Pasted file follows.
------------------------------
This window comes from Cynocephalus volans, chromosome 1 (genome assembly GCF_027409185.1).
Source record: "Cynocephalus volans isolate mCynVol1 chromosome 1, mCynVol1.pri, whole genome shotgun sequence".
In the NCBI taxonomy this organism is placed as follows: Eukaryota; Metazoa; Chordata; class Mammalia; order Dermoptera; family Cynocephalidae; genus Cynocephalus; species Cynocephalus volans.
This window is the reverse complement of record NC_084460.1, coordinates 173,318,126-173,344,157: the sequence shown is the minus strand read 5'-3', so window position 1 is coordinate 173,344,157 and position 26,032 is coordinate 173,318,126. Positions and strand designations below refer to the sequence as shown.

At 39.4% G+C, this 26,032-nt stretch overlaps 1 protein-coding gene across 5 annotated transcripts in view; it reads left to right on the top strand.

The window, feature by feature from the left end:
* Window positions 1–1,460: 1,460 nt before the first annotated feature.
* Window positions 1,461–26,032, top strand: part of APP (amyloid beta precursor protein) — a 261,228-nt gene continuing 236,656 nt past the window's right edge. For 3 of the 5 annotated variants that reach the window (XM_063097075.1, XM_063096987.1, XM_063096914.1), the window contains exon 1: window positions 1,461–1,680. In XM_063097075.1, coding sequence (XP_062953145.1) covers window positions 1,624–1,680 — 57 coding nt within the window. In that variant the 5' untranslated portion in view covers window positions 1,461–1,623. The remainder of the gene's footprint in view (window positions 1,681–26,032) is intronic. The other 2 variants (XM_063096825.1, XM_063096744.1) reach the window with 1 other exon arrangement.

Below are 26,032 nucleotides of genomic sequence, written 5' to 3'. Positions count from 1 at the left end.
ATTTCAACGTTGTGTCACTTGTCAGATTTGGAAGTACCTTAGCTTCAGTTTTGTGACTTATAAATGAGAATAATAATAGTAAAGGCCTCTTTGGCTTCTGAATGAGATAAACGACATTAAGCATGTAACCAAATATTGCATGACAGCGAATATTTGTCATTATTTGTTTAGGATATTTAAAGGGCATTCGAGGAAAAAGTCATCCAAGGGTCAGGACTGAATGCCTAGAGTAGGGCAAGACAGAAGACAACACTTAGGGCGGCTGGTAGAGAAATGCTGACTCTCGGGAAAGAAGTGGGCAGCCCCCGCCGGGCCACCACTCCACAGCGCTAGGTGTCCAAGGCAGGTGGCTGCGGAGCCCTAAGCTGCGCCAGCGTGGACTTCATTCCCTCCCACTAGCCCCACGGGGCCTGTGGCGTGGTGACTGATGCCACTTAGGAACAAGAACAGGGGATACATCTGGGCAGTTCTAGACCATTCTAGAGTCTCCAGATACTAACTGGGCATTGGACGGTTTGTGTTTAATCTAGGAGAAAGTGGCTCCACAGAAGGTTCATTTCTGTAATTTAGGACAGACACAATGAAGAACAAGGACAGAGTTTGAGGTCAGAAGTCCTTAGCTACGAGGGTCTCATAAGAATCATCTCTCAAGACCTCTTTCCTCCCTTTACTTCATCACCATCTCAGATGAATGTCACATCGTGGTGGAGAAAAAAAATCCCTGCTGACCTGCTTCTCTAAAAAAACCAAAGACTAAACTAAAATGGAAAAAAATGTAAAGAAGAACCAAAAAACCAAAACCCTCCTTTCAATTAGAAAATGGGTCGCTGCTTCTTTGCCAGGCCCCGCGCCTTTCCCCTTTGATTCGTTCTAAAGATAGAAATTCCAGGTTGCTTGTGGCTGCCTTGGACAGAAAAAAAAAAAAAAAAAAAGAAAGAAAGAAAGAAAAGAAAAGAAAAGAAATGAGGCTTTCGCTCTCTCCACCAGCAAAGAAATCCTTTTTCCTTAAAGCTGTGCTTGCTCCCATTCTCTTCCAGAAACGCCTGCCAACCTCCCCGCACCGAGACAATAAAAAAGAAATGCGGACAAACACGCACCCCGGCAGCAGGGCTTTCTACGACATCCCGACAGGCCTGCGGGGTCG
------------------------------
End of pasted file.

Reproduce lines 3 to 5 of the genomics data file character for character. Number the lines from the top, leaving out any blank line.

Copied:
In the NCBI taxonomy this organism is placed as follows: Eukaryota; Metazoa; Chordata; class Mammalia; order Dermoptera; family Cynocephalidae; genus Cynocephalus; species Cynocephalus volans.
This window is the reverse complement of record NC_084460.1, coordinates 173,318,126-173,344,157: the sequence shown is the minus strand read 5'-3', so window position 1 is coordinate 173,344,157 and position 26,032 is coordinate 173,318,126. Positions and strand designations below refer to the sequence as shown.

At 39.4% G+C, this 26,032-nt stretch overlaps 1 protein-coding gene across 5 annotated transcripts in view; it reads left to right on the top strand.